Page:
Last academic year, Dutch universities and universities of applied sciences welcomed over 58 thousand foreign students. This was yet again an increase, but the Netherlands nevertheless lags behind the European average.
In 2012-2013 almost nine per cent of the total number of students completing their studies here originated from a foreign country. 8.8 per cent to be exact, just below the EU average of 8.9 per cent. These figures were presented in the latest report by the Netherlands organisation for international cooperation in higher education, Nuffic.
Growth at university of applied sciences level has somewhat slowed down: as in the previous year, almost seven per cent of students came from abroad. On the other hand, in university education the proportion of foreign students has increased a little: from 11.3 per cent in
2011-2012 to 12.2 per cent a year later.
For many years now, most foreign students are originally from Germany (43 per cent), but for the first time ever, in the year 2012 slightly fewer of our neighbours to the east came over to study in our country. This is, however, amply compensated by the increase in Greek and British students studying in the Netherlands. The foreign student population is becoming increasingly diverse: you will now find more and more Brazilian, South Korean, Russian and Mexican students cycling around Maastricht or Amsterdam.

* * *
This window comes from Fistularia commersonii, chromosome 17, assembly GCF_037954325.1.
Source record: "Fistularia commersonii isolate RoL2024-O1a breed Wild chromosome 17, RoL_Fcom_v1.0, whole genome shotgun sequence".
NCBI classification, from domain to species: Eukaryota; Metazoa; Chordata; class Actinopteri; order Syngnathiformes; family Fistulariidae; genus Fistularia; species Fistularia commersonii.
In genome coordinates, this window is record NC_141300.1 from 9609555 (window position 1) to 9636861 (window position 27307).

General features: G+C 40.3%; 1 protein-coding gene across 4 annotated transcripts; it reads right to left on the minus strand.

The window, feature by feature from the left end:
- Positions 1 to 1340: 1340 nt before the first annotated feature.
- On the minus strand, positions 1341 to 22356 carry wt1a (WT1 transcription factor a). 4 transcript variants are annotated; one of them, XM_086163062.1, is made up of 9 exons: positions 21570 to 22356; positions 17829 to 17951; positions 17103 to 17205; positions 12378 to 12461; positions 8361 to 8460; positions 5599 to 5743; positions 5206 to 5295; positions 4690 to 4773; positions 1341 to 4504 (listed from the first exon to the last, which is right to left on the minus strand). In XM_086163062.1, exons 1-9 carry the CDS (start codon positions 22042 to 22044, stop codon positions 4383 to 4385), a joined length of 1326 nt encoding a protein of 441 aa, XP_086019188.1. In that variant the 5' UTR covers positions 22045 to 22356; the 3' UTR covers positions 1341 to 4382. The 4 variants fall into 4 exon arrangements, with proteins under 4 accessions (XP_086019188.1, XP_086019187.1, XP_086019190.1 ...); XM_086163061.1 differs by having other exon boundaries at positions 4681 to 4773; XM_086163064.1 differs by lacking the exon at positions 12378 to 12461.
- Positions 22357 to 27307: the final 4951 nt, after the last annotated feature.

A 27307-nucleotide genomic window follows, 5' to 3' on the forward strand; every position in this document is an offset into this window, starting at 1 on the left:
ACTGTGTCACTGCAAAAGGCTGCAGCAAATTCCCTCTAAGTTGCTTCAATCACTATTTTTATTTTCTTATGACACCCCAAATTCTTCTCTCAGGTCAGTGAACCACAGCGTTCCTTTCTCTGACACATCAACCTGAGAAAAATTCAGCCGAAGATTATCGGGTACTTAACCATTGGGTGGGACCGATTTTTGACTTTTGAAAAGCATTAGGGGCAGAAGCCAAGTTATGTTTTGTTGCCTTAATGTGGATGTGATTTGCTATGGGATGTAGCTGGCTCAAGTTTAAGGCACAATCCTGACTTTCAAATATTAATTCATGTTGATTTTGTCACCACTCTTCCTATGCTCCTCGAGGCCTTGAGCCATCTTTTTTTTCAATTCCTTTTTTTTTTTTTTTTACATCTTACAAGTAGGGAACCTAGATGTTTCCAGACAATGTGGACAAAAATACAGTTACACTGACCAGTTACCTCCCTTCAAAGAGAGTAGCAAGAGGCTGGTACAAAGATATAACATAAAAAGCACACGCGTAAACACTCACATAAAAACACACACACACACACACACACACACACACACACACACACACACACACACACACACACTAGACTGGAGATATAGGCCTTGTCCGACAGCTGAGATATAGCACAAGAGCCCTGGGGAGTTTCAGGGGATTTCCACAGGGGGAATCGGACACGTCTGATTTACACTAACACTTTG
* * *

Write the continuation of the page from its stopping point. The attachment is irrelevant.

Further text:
According to Nuffic, the number of students temporarily staying in the Netherlands but not obtaining a degree here, is shrouded in mystery. It is therefore unclear how many students come here to do a work placement or to take a six-month minor, for instance. Another fact that is interesting to note is that these figures only cover publicly funded higher education. They do not cover foreign students in private education institutions.
The government welcomes all foreign students with open arms. The CPB Netherlands Bureau for Economic Policy Analysis once calculated that students who remain in the Netherlands following graduation generate millions of euros for the Dutch economy. Minister of Education Bussemaker has taken the lead by launching the promotional campaign ‘Make it in the Netherlands’.
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